3rd Nov 2011

The United States Tax Court has issued a stunning decision regarding the notice requirement for present interest gifts.  As discussed in the December 2010 Newsletter, a present interest gift is one in which the beneficiary has an immediate, unrestricted right to the use, benefit, and enjoyment of the gifted property.  When making such gifts through a Trust, the best practice is for the giftor to make a gift to the Trust.  The Trustee should then notify the beneficiaries that a gift has been made and that they have a right to withdraw their portion of the gift within a stated time period (“Crummey” notice).  After the time period has passed, the trustee may invest the assets, often by paying the premium on a life insurance policy owned by the Trust.

In Estate of Clyde W. Turner, Sr. v. Commissioner (United States Tax Court, T.C. Memo. 2011-209), the decedent had established an Irrevocable Life Insurance Trust during his life for the benefit of his children and grandchildren.  The Trust gave each of the beneficiaries the absolute right and power to demand withdrawals from the trust after each direct or indirect transfer to the trust.  Rather than following the best practice as stated above, the decedent paid the life insurance premiums directly to the insurance provider and failed to give notice to the beneficiaries.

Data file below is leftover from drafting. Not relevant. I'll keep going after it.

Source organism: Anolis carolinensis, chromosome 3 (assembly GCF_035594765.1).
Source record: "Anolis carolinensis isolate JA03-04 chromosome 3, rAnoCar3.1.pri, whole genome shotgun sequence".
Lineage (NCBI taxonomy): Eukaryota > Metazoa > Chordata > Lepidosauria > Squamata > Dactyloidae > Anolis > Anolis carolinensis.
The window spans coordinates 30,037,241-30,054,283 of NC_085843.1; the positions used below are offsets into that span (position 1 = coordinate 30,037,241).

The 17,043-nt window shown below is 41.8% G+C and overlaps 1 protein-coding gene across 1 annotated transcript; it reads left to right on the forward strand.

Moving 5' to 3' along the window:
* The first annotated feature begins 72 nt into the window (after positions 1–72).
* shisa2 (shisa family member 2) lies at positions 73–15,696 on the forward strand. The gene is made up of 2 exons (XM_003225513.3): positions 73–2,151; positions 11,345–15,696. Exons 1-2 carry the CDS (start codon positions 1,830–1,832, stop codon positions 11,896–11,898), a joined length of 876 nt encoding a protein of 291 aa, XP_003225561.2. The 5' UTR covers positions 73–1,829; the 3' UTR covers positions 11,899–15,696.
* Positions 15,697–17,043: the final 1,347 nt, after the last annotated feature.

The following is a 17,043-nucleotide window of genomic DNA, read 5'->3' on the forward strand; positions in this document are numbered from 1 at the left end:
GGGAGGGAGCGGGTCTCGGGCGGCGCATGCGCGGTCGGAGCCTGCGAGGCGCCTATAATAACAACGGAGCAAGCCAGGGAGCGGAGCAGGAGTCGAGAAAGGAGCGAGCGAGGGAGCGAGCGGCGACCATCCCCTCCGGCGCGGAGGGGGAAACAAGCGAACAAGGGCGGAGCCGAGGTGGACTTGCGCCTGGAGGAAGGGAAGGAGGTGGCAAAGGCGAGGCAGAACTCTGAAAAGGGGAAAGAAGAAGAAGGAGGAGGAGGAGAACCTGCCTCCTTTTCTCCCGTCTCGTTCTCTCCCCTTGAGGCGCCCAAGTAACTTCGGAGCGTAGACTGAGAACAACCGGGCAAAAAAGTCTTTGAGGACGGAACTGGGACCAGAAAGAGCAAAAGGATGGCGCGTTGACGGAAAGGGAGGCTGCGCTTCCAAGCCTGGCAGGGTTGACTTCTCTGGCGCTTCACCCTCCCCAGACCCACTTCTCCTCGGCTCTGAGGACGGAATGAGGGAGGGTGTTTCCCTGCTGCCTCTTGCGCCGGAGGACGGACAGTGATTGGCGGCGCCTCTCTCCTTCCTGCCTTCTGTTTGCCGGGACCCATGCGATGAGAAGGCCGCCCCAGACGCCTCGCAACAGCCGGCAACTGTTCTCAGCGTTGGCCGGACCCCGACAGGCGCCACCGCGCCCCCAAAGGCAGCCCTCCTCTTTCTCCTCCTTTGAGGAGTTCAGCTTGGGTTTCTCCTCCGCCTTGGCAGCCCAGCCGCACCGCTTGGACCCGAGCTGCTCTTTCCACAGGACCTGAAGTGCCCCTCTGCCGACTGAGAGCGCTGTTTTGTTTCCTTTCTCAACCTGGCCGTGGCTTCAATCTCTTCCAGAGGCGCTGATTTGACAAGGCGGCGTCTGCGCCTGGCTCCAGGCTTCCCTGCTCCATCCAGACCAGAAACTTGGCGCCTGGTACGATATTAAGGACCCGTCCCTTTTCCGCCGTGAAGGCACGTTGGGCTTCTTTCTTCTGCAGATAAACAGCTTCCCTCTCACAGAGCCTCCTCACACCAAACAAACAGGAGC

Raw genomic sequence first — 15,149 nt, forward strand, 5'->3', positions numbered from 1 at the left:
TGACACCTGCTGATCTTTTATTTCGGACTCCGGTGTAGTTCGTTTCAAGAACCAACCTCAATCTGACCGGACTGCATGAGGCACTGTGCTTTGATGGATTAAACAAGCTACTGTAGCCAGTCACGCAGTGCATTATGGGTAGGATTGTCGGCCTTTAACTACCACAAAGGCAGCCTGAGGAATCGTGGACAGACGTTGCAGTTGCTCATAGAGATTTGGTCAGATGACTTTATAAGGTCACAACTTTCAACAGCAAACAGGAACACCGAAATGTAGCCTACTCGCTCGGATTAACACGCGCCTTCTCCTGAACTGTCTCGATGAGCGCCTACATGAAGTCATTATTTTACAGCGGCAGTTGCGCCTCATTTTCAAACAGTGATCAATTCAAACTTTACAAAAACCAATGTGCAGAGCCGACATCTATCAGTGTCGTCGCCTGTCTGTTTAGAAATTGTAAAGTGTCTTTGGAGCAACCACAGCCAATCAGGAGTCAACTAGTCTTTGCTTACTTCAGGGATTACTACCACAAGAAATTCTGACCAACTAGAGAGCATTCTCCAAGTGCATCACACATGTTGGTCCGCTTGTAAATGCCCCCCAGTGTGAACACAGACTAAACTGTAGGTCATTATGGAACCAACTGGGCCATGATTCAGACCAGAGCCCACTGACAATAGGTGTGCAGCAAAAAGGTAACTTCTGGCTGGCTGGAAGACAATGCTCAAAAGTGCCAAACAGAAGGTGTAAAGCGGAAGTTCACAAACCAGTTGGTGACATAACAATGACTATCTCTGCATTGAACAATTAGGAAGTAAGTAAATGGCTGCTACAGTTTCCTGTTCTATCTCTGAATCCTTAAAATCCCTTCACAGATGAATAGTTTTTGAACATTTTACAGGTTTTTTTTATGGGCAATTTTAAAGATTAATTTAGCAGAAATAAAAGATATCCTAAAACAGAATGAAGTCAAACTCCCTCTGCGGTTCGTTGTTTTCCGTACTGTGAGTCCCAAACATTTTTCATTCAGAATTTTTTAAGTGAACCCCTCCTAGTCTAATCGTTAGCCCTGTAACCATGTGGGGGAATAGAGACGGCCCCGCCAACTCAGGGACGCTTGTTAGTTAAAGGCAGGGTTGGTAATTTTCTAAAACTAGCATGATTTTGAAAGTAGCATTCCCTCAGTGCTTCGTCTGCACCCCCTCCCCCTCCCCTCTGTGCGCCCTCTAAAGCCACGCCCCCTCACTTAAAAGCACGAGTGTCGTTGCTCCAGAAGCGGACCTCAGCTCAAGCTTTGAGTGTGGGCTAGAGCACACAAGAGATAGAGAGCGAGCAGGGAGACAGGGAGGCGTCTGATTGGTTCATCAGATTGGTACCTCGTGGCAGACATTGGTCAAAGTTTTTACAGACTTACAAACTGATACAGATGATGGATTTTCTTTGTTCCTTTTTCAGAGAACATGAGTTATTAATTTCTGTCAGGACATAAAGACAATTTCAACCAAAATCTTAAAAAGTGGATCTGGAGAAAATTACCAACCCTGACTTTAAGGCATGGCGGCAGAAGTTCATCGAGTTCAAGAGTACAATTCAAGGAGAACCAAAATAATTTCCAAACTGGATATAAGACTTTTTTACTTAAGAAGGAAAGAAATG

Surprisingly, the U.S. Tax Court disagreed with the Internal Revenue Service’s argument that the beneficiaries’ withdrawal rights were illusory because the decedent did not deposit money with the trustees first but instead paid the life insurance premiums directly and because the beneficiaries did not receive notice of the transfers.  Instead of determining that the gifts were future interest gifts as most practitioners would have expected, the Court held that (a) the fact that the giftor did not transfer money directly to the Trust is irrelevant and (b) the fact that some or even all of the beneficiaries may not have known they had the right to demand withdrawals from the trust does not affect their legal right to do so.

While this surprising decision provides some flexibility to giftors and trustees that fail to follow the established practices for making present interest gifts by way of a Trust, it is strongly recommended that when making such gifts, proper procedure be followed so that, when the time comes for the IRS to analyze the transfers, there is no question that the transfers constituted present interest gifts and are therefore excluded from the giftor’s taxable estate.

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